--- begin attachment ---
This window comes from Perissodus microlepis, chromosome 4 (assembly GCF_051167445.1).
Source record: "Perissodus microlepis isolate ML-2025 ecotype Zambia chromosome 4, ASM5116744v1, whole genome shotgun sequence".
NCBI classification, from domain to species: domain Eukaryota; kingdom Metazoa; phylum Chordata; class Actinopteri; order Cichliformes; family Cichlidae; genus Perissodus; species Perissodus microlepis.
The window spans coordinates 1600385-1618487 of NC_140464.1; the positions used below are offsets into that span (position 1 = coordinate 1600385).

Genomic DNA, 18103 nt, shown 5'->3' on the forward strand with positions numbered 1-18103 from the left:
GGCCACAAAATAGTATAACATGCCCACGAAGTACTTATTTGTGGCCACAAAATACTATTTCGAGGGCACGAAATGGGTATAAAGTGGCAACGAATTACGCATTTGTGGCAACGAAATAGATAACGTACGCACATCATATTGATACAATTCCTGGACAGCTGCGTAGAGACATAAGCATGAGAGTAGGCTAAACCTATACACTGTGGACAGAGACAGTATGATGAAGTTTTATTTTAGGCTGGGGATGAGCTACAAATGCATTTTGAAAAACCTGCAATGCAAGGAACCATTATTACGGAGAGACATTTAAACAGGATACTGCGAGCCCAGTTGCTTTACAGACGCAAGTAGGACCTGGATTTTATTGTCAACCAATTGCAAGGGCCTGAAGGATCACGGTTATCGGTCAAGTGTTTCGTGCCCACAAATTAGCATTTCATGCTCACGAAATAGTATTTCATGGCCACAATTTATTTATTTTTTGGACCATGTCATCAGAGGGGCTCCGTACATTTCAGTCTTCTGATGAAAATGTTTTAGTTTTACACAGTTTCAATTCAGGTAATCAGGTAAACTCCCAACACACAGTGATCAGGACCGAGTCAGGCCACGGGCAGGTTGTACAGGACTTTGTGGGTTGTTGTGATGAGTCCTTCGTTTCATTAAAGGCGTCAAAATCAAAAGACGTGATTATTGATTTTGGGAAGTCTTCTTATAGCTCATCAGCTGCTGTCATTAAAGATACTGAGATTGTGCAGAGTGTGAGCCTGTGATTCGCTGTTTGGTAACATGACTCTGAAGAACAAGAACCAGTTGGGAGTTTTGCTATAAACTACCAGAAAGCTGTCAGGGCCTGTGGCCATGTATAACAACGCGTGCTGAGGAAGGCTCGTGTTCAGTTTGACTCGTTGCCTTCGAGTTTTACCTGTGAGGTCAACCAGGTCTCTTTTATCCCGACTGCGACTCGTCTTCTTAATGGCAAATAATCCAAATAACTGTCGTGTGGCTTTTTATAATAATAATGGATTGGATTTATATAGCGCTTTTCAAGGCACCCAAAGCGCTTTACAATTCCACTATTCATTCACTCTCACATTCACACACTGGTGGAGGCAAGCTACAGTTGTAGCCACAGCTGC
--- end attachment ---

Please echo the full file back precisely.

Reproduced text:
This window comes from Perissodus microlepis, chromosome 4 (assembly GCF_051167445.1).
Source record: "Perissodus microlepis isolate ML-2025 ecotype Zambia chromosome 4, ASM5116744v1, whole genome shotgun sequence".
NCBI classification, from domain to species: domain Eukaryota; kingdom Metazoa; phylum Chordata; class Actinopteri; order Cichliformes; family Cichlidae; genus Perissodus; species Perissodus microlepis.
The window spans coordinates 1600385-1618487 of NC_140464.1; the positions used below are offsets into that span (position 1 = coordinate 1600385).

Genomic DNA, 18103 nt, shown 5'->3' on the forward strand with positions numbered 1-18103 from the left:
GGCCACAAAATAGTATAACATGCCCACGAAGTACTTATTTGTGGCCACAAAATACTATTTCGAGGGCACGAAATGGGTATAAAGTGGCAACGAATTACGCATTTGTGGCAACGAAATAGATAACGTACGCACATCATATTGATACAATTCCTGGACAGCTGCGTAGAGACATAAGCATGAGAGTAGGCTAAACCTATACACTGTGGACAGAGACAGTATGATGAAGTTTTATTTTAGGCTGGGGATGAGCTACAAATGCATTTTGAAAAACCTGCAATGCAAGGAACCATTATTACGGAGAGACATTTAAACAGGATACTGCGAGCCCAGTTGCTTTACAGACGCAAGTAGGACCTGGATTTTATTGTCAACCAATTGCAAGGGCCTGAAGGATCACGGTTATCGGTCAAGTGTTTCGTGCCCACAAATTAGCATTTCATGCTCACGAAATAGTATTTCATGGCCACAATTTATTTATTTTTTGGACCATGTCATCAGAGGGGCTCCGTACATTTCAGTCTTCTGATGAAAATGTTTTAGTTTTACACAGTTTCAATTCAGGTAATCAGGTAAACTCCCAACACACAGTGATCAGGACCGAGTCAGGCCACGGGCAGGTTGTACAGGACTTTGTGGGTTGTTGTGATGAGTCCTTCGTTTCATTAAAGGCGTCAAAATCAAAAGACGTGATTATTGATTTTGGGAAGTCTTCTTATAGCTCATCAGCTGCTGTCATTAAAGATACTGAGATTGTGCAGAGTGTGAGCCTGTGATTCGCTGTTTGGTAACATGACTCTGAAGAACAAGAACCAGTTGGGAGTTTTGCTATAAACTACCAGAAAGCTGTCAGGGCCTGTGGCCATGTATAACAACGCGTGCTGAGGAAGGCTCGTGTTCAGTTTGACTCGTTGCCTTCGAGTTTTACCTGTGAGGTCAACCAGGTCTCTTTTATCCCGACTGCGACTCGTCTTCTTAATGGCAAATAATCCAAATAACTGTCGTGTGGCTTTTTATAATAATAATGGATTGGATTTATATAGCGCTTTTCAAGGCACCCAAAGCGCTTTACAATTCCACTATTCATTCACTCTCACATTCACACACTGGTGGAGGCAAGCTACAGTTGTAGCCACAGCTGC